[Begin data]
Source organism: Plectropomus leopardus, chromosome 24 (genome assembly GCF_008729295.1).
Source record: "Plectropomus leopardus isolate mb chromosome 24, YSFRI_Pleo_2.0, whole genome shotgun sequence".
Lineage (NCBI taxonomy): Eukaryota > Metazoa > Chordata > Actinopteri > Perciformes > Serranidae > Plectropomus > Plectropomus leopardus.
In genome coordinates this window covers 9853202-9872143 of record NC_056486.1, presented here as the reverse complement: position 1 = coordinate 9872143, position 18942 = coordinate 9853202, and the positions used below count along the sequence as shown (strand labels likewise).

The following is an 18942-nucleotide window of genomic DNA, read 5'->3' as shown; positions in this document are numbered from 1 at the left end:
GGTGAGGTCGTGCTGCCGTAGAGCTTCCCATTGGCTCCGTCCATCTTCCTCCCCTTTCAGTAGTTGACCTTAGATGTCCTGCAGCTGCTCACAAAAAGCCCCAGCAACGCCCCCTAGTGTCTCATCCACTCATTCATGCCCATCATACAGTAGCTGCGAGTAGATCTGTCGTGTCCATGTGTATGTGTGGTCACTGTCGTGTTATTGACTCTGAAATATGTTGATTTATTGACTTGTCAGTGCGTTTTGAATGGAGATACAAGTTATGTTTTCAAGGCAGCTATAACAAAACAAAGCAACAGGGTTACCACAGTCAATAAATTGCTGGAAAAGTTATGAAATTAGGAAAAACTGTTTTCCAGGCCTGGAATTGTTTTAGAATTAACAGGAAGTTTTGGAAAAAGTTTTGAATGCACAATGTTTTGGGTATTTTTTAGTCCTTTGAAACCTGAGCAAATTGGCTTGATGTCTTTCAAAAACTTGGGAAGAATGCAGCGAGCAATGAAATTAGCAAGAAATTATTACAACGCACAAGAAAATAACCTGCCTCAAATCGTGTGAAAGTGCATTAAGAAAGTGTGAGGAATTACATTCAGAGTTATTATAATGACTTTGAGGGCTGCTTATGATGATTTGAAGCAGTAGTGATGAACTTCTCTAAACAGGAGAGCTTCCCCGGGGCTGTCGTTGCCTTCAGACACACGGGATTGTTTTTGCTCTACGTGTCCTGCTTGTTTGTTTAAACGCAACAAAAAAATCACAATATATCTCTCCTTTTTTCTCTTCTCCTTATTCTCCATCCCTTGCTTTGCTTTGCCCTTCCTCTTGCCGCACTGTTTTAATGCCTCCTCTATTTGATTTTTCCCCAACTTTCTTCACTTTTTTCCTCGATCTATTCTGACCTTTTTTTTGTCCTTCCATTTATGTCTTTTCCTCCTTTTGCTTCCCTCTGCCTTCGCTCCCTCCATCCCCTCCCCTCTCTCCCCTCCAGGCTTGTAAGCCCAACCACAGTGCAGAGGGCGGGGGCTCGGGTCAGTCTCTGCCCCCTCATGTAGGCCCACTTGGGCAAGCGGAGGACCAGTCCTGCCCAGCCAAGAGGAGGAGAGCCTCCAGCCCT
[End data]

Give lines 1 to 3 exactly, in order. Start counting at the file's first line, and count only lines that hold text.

Source organism: Plectropomus leopardus, chromosome 24 (genome assembly GCF_008729295.1).
Source record: "Plectropomus leopardus isolate mb chromosome 24, YSFRI_Pleo_2.0, whole genome shotgun sequence".
Lineage (NCBI taxonomy): Eukaryota > Metazoa > Chordata > Actinopteri > Perciformes > Serranidae > Plectropomus > Plectropomus leopardus.